Peggy Noonan Is So Very Bored With Barack Obama Giving The State Of The Union As If He Were President Or Something


She could not believe she was snowbound again. Yet another storm had blown through the East Coast, stranding Peggy Noonan in her tastefully appointed suite of rooms high above Manhattan. She lay upon her chaise longue in the parlor, wind and snow rattling the windows, through which she saw only a gray-tinted nothingness. It was a brutal winter both outside her apartment and inside her soul. She would have liked to stroll the lively avenues of New York, to dip into her neighborhood wine bar and stick her open mouth beneath the spigot of one of the great oaken casks the owners set aside especially for her. But alas, Comrade de Blasio was using the storm to unleash the first strike in his class war byrefusing to plow the streets of the Upper East Side. All the wine bars and boutiques and Greek restaurants were shuttered, the great engine of capitalism ground to a halt by this freezing instrument of God's wrath!

Peggy sighed, lifted her martini glass to her lips and promised herself for the thousandth time she would stop taking the phone calls of the perpetually overwrought Kathryn Jean Lopez. One could only take but so much drama and concern-trolling about vacuum cleaners.

In another time she would have looked forward to the annual State of the Union for spiritual succor, devoured that most American spectacle for nourishment of her soul as surely as the beggar devours a loaf of bread for nourishment of the body. Alas, the country was entering Year 6 of the Reign of the Uncouth Moor Barack Obama, who had already made so many speeches that had not moved her. Why would she bestir herself for one more? Why would anyone in this great country?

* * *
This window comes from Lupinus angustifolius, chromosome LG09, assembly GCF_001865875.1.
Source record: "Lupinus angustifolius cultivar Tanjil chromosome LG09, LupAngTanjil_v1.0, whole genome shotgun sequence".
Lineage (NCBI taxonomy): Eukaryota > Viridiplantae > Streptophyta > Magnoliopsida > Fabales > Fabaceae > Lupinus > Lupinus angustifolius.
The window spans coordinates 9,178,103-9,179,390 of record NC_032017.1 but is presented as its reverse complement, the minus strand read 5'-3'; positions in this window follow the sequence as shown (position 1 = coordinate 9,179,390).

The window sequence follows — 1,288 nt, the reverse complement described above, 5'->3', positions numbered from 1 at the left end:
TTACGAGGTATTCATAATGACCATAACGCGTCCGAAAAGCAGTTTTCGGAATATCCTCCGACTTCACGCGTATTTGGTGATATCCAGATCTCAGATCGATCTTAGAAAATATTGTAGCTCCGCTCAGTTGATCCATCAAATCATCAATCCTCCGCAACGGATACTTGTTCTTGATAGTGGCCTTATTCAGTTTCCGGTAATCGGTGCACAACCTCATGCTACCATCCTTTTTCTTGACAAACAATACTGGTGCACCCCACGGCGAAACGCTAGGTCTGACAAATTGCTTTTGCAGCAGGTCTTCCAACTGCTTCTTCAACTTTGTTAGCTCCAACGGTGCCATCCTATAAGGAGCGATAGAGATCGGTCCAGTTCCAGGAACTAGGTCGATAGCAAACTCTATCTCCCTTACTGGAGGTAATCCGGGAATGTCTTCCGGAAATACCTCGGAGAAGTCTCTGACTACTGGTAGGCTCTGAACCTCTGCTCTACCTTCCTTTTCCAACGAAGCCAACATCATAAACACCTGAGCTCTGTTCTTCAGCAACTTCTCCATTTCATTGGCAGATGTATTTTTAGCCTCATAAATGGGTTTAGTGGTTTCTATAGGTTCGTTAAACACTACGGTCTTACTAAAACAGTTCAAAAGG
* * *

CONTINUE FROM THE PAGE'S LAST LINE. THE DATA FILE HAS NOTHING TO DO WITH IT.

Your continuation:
Reagan dazzled...There was his speech after he'd recovered from being shot--brio and gallantry.

Reagan. Drink!

No one's really listening to the president now. He has been for five years a nonstop wind-up talk machine. Most of it has been facile, bland, the same rounded words and rounded sentiments, the same soft accusations and excuses. I see him enjoying the sound of his voice...

So words, such yapping! Barack Obama inspired 65 million people to vote for him in the last election, but Peggy Noonan of the Order of the Sisters of Permanent Whiskey Face has always found him sonorous and dull, and listening to him once more will be such a bother! Can't we get two hours of The Biggest Loser instead like we usually do on Tuesdays?

The bigger problem is that the president stands up there Tuesday night with ObamaCare not a hazy promise but a fact. People now know it was badly thought, badly written and disastrously executed [...]

When the central domestic fact of your presidency was a fraud, people won't listen to you anymore.

They also stop listening when they find out that your administration has been running an illegal arms bazaar for a sworn enemy nation out of the West Wing and you claim to know less about it than you know about fluid dynamics. But it wouldn't be a Noonan column if she didn't take the opportunity to let us know how very much she really, really, no seriously really super dislikes the Affordable Care Act. Maybe it would make her feel better to know that Barack Obama doesn't give a tinned shit what she thinks.

Besides, he'll be talking in front of a room full of clowns with a lower approval rating than the Black Death. Next to Congress, Barack Obama looks like the greatest statesman since Pericles. But if Peggy would rather skip the speech and just listen to the sure-to-be-remarkable response from these three shining examples of American democracy, she has our permission.